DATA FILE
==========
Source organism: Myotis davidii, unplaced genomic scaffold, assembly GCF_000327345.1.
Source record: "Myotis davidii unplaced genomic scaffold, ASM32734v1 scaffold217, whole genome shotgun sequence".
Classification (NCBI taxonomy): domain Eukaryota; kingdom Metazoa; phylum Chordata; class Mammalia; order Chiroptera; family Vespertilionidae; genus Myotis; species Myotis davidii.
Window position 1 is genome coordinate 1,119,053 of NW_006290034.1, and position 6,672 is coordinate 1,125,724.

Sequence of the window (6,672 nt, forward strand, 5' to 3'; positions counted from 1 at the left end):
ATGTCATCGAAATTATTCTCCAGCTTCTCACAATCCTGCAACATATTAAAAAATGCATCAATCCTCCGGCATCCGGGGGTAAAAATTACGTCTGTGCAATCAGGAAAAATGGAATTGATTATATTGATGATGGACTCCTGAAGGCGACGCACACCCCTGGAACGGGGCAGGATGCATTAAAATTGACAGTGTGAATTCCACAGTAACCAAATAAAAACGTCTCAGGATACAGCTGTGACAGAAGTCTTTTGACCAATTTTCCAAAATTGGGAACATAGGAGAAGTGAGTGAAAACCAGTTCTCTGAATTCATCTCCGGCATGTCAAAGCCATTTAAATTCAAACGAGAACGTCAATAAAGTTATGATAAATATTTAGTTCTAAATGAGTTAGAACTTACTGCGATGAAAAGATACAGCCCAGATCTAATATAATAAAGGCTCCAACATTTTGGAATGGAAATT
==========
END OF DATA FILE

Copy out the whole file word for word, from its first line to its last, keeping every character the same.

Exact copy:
Source organism: Myotis davidii, unplaced genomic scaffold, assembly GCF_000327345.1.
Source record: "Myotis davidii unplaced genomic scaffold, ASM32734v1 scaffold217, whole genome shotgun sequence".
Classification (NCBI taxonomy): domain Eukaryota; kingdom Metazoa; phylum Chordata; class Mammalia; order Chiroptera; family Vespertilionidae; genus Myotis; species Myotis davidii.
Window position 1 is genome coordinate 1,119,053 of NW_006290034.1, and position 6,672 is coordinate 1,125,724.

Sequence of the window (6,672 nt, forward strand, 5' to 3'; positions counted from 1 at the left end):
ATGTCATCGAAATTATTCTCCAGCTTCTCACAATCCTGCAACATATTAAAAAATGCATCAATCCTCCGGCATCCGGGGGTAAAAATTACGTCTGTGCAATCAGGAAAAATGGAATTGATTATATTGATGATGGACTCCTGAAGGCGACGCACACCCCTGGAACGGGGCAGGATGCATTAAAATTGACAGTGTGAATTCCACAGTAACCAAATAAAAACGTCTCAGGATACAGCTGTGACAGAAGTCTTTTGACCAATTTTCCAAAATTGGGAACATAGGAGAAGTGAGTGAAAACCAGTTCTCTGAATTCATCTCCGGCATGTCAAAGCCATTTAAATTCAAACGAGAACGTCAATAAAGTTATGATAAATATTTAGTTCTAAATGAGTTAGAACTTACTGCGATGAAAAGATACAGCCCAGATCTAATATAATAAAGGCTCCAACATTTTGGAATGGAAATT